SLU Doctoral Student Wins Fellowship to Study Intersection of Gender, Health Care Ethics
As she pursues a career in academic medicine, Saint Louis University graduate student Michelle Bach is uncovering the ways that gender and bias influence mental health diagnoses. Now, with support from a national fellowship, as part of her dissertation research, she is reimaging the ethics behind psychiatric care and mental health care settings to improve patient care.
Bach’s research recently received an American Fellowship from the American Association of University Women (AAUW), which will allow her to complete her dissertation, “Disorder and Beauty: Seeking New Ethical Resources in Psychiatry.” The fellowship honors scholarly excellence and aims to tackle barriers women face in education.
“It comes down to working towards an ever-improving model of psychiatry that reduces suffering while affirming the people who suffer,” Bach said.
The Orlando, Florida native was drawn to the prestige of the Albert Gnaegi Center for Health Care Ethics – the center’s program consistently rank among the best in the nation – and to the diversity of research topics and methods graduate students pursue in and out of the center’s classrooms.
“I chose to pursue a Ph.D. in bioethics out of a conviction that examining our moral and philosophical commitments is just as relevant as biochemistry or immunology to providing truly good medical care to patients,” Bach, who is pursuing a combined M.D./Ph.D. degree in health care ethics, said. “Time for reflection is sparse in medicine. The dual degree track has given me time to think deeply about what the practice of medicine can and should be.”
Learn About Bach’s Award-Winning Work
Have you ever heard someone described as “borderline?” Such comments get bandied about to describe celebrities and bothersome co-workers, to explain upsetting behavior or dismiss a person as “crazy.” Yet even among medical professionals, the term “borderline personality disorder” can be used as shorthand for “difficult to deal with.”
With three-quarters of borderline diagnoses going to women and girls, some scholars argue that the borderline label is used to imply “non-compliant female.” The imprecise use of “borderline” is an example of a larger problem of diagnosing personality disorders within psychiatry. Because personality disorder diagnoses pathologize people’s personalities, and perhaps a substantial portion of their very personhood, the issue of hidden value judgments arises.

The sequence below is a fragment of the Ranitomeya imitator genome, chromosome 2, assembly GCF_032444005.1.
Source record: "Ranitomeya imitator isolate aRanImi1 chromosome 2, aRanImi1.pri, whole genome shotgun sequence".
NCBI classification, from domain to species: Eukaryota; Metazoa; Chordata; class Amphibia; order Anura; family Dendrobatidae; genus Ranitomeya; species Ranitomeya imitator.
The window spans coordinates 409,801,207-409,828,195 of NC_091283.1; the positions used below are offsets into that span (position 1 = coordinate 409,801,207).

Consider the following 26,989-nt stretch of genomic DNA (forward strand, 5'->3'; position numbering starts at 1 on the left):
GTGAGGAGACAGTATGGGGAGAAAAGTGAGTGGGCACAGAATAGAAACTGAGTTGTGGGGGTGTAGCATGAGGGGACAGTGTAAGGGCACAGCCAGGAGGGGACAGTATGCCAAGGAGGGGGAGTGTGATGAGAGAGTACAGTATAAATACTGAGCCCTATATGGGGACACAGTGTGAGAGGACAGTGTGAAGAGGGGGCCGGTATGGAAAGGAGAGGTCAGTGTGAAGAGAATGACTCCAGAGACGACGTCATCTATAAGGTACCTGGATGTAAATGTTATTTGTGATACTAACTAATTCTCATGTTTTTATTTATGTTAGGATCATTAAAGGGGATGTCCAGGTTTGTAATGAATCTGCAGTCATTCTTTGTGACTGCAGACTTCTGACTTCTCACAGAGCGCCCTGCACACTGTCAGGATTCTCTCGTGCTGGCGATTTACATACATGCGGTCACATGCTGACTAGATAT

In my dissertation and this research, I examine value judgments inherent in personality disorder diagnoses without recapitulating anti-psychiatry arguments. Instead, I use philosophical, feminist and bioethical approaches to examine the deep-seated values that allow psychiatrists to make reasonably coherent judgments of personhood. I mine those values for untapped ethical resources that will help psychiatrists improve opportunities for healing.
In particular, I argue that psychiatry is indebted to aesthetics; this does not render psychiatry unscientific but rather reveals new pathways for aiding patients in shaping a good and satisfying life. By recognizing the aesthetic commitments inherent to but hidden in psychiatric practice, we can reimagine tools for care that move beyond the mechanistic.
The importance of this project is that it proposes a unique way to circumscribe the province of psychiatry while simultaneously opening up new avenues for relieving suffering.
Our focus on the patient is re-attuned from labeling what’s wrong to envisioning possibilities for beauty and completeness.
A fellowship from the AAUW means a lot to me because I hope to work in academic medicine and, while the number of female physicians is increasing, academic medicine leadership is still heavily male dominated.
Studies show that women receive less institutional support and are much less likely to remain in academic medicine, achieve senior rank or be placed in senior leadership positions relative to male counterparts.I am really excited to have the support and camaraderie of the amazing female scholars and academic leaders in the AAUW. Not only have I gotten support for my project, but I feel like I've been introduced to a whole network of role models.
Founded in 1818, Saint Louis University is one of the nation’s oldest and most prestigious Catholic institutions. Rooted in Jesuit values and its pioneering history as the first university west of the Mississippi River, SLU offers nearly 13,000 students a rigorous, transformative education of the whole person. At the core of the University’s diverse community of scholars is SLU’s service-focused mission, which challenges and prepares students to make the world a better, more just place.